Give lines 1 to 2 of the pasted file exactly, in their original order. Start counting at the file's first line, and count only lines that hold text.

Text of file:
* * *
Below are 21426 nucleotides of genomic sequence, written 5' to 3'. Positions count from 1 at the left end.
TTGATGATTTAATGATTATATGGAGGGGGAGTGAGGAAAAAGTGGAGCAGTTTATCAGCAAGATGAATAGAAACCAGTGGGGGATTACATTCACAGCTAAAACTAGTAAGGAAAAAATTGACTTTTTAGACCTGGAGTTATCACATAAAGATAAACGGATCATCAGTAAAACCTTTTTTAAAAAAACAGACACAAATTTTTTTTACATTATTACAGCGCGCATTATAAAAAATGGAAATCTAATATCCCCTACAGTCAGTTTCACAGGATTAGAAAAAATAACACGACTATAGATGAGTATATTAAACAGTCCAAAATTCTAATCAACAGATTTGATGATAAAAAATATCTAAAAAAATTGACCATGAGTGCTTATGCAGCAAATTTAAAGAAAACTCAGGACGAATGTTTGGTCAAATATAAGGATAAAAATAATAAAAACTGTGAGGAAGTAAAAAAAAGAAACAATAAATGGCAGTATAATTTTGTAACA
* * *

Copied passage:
Below are 21426 nucleotides of genomic sequence, written 5' to 3'. Positions count from 1 at the left end.
TTGATGATTTAATGATTATATGGAGGGGGAGTGAGGAAAAAGTGGAGCAGTTTATCAGCAAGATGAATAGAAACCAGTGGGGGATTACATTCACAGCTAAAACTAGTAAGGAAAAAATTGACTTTTTAGACCTGGAGTTATCACATAAAGATAAACGGATCATCAGTAAAACCTTTTTTAAAAAAACAGACACAAATTTTTTTTACATTATTACAGCGCGCATTATAAAAAATGGAAATCTAATATCCCCTACAGTCAGTTTCACAGGATTAGAAAAAATAACACGACTATAGATGAGTATATTAAACAGTCCAAAATTCTAATCAACAGATTTGATGATAAAAAATATCTAAAAAAATTGACCATGAGTGCTTATGCAGCAAATTTAAAGAAAACTCAGGACGAATGTTTGGTCAAATATAAGGATAAAAATAATAAAAACTGTGAGGAAGTAAAAAAAAGAAACAATAAATGGCAGTATAATTTTGTAACA